While in the basement I was pushed around by another office. Literally. I was standing talking on my cell phone, calling for support and an officer came in to the hallway, pushed me from behind, shoving me against a table and told me to “calm down”.
Is this the new way that reporters and citizens can expect to be treated in the Wisconsin State Capital? The environment was hostile. The exertion of arbitrary authority was overwhelming. Cops pushing citizens and journalists around because they think they can get away with it.
We must let them know that journalists and citizens alike will not be pushed around, we will not tolerate the use of excessive force simply because someone is wearing a badge.
We do not have to leave a public building simply because a man or a woman with a gun and badge tells us to do so. We are critical thinking individuals; we have the right, the ability and the obligation to challenge authority.
Eventually we were both charged with disorderly conduct, given a 3.50 fine and a court date slated for June 17th.
The officer that escorted us out marked us with a blue sharpy. Giving us a blue X on our right hand. He told us we could not re enter the capital that day.
More people were arrested on Monday than in the days when thousands of people occupied the state capital in February and March.
The following day I filed a complaint with Corcoran’s superior. Requesting that he be removed from the first line of defense in “protecting” the people and the capital. I suggested that maybe he be given a few days off as he was clearly over extended in his ability to maintain a clear head and make smart choices whilst under pressure. I learned that he was not working that day and that he would also have the following day off. Perhaps his superior was already savvy to his need for a break.
Monday, June 6th was a significant day as it was the first day the Wisconsin Supreme Court began hearing arguments in the legal challenge to the controversial state law that strips collective bargaining rights for public workers.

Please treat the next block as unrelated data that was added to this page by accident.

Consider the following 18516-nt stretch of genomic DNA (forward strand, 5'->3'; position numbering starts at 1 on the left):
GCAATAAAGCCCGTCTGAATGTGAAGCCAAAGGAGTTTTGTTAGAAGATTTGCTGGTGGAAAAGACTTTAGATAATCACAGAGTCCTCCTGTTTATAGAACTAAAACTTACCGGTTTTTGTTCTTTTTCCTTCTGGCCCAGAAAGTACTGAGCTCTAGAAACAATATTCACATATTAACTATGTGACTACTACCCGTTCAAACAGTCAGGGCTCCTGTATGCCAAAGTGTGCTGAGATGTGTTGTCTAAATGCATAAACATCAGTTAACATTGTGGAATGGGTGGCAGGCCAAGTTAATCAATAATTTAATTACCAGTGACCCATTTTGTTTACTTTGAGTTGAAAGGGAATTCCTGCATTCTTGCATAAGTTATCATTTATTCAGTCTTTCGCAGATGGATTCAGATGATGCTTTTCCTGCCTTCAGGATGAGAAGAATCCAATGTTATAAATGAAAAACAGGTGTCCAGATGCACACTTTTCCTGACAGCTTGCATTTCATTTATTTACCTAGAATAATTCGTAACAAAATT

More than a thousand people paraded around the capital calling attention to Walker’s budget stating that it is “a death sentence to the people of Wisconsin”.
My work in Wisconsin will continue. In addition to weekly video news stories, I am making a documentary film about the gentle revolution that exists here. I hope it continues to be gentle and that the brave people of Wisconsin will continue to stand up strong and set an example for the rest of the country. Video Rating: / 5
Peanut gets a little carried away with the pronunciation, or mispronunciation, of my name, in this clip from my 2007 special “Spark of Insanity.” Enjoy!
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During an interview with Winnipeg Alternative Media regarding the shameless attacks on the family by the CFS, Former Attorney General Alvin Mackling was asked how individuals could help speak out despite not being personally affected by the CFS. Alvin Mackling gave us a great description of how he helped to create Legal Aid in Manitoba while Attorney General after seeing lost alcoholics, addicts of different kinds get sentenced without an ability to defend themselves. The people while in the right positions are capable of changing what they feel is wrong if they really work towards the change.
In the words of Gandhi, “Be the change you wish to see in the world.”
Video Taken and Edited by Josh Sigurdson
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A big thanks to Former Attorney General Alvin Mackling for sharing so many incredibly interesting stories from his long spanning, experienced and influential life. We wish him the best in his fight against tyranny and injustice.
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The volatile market has caused staffing and the talent pool in the legal profession to be viewed differently. In this video, Deborah Epstein Henry offers tips on how to respond to these demands in today’s competitive market.
Pressure Drives Change
CEO’s are pressuring general counsel to have predictable legal department budgets. As a result, general counsel are looking for ways to cut staffing, reduce outside counsel spending, and do more work internally with less staff.